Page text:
What you don't get is the bulged forward fuselage. However, the instructions do point out that this subtle feature could be replicated using your favorite modelling putty. This will only be complicated by the fact that the bulges don't show up terribly well in reference photos.
What you do get is very nice indeed.
Casting is flawless - no pinholes or other imperfections at all on my sample. VS10 blades are very thin and did not warp or bend on their journey from Georgia USA to Sydney Australia.
Engineering and fit is excellent. The radiator insert slips into the nose insert, which is grooved to fit inside the kit forward cowl part. It is simply not possible to fit this keyed part any way but the right way! I've dry-fitted this assembly, as well as the spinner, deck and supercharger intake. All parts fit perfectly - but make sure you take notice of the instructions advice not to cut all the excess resin from the front of the upper cowl deck..
The only tricky part of the conversion is the requirement to cut away the solid centre of Tamiya's open cowl flaps (Part F19). The instructions suggest a drum attachment on a motor tool for this job, but this will require a very delicate touch. I would suggest an alternative (and, yes, I have tried it). The centre of Tamiya's cowl flap part is a raised circle moulded on the front. Holding the cowl flap part upright and using a razor saw, carefully cut directly in front of the cowl flaps into this raised circle. Its a bit like cutting a very thin slice of carrot! The moulded circle is raised far enough so that the razor saw will cut right through. Once the circle is removed, clean up the edges with a sharp knife and the cowl flaps will fit over the ring radiator with no problem. The whole operation took about five minutes. This technique is more likely to leave both the plastic cowl flap and all your fingers intact!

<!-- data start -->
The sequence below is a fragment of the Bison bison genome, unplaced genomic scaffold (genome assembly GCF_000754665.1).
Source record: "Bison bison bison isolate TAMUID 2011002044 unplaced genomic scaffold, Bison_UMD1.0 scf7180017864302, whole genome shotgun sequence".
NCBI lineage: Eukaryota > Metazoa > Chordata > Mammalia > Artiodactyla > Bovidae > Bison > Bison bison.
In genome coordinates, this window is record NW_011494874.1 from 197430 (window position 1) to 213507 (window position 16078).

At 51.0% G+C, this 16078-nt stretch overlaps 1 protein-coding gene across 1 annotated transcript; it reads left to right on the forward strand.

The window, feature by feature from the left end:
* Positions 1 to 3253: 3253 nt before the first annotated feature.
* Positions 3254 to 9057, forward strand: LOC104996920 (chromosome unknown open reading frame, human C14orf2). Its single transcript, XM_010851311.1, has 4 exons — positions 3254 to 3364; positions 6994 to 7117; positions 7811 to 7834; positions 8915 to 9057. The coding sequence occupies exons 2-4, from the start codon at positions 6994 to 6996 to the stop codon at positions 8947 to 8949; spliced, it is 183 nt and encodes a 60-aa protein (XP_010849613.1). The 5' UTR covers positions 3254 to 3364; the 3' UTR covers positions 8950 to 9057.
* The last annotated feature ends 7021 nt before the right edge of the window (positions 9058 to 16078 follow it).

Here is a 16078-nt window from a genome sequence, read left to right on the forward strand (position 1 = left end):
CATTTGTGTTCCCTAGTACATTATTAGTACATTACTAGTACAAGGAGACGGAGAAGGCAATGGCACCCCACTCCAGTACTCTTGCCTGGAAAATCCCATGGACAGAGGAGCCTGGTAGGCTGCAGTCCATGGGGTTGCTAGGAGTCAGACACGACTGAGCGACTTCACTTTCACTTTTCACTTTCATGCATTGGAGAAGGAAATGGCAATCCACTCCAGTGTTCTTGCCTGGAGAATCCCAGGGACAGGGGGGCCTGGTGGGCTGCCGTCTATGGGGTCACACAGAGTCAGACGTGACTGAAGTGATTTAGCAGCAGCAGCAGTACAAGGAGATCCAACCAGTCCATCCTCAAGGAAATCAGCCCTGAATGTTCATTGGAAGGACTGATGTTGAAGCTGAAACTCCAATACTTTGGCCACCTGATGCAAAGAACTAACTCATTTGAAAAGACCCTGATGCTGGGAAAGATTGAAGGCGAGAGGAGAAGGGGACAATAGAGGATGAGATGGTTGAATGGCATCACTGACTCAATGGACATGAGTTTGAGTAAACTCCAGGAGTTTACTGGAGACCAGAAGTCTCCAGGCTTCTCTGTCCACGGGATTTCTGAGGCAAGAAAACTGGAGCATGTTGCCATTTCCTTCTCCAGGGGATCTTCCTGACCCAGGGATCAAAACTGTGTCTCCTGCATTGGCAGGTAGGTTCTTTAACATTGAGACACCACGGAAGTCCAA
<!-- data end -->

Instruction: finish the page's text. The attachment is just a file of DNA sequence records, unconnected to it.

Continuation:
By the way, the conversion is designed only for open cowl flaps - this will show off the subtle ribbing detail on the ring radiator. An alternate radiator insert for closed cowl flaps is available upon request.
C o n c l u s i o n
This inexpensive conversion is a great first effort and an excellent basis for a late war Dora. It is certainly the only way to accurately represent the correct ring-style radiator. For a totally authentic D-11/12/13 the modeller will still have to build up the bulges on the fuselage. Alternatively, this conversion could be adapted to the KommanDeur resin D-11/12/13 nose, which includes the forward fuselage but not the later-style radiator!
Recommended for all late-war Luftwaffe aficionados.
Available items are a D-11 conversion for either the Tamiya or Trimaster/DML/Italeri
D-9 for $11.00 U.S.; and this D-13 conversion for either the Tamiya or
Trimaster/DML/Iltaleri for $10.00 U.S. Shipping and handling is $1.50 in the
U.S.A. and $2.50 elsewhere. Planned releases include a Fw 190D-15 conversion. Now there's a tough looking aeroplane!
Enquiries or purchases can be made through
Thanks to Robert Stephenson for the sample.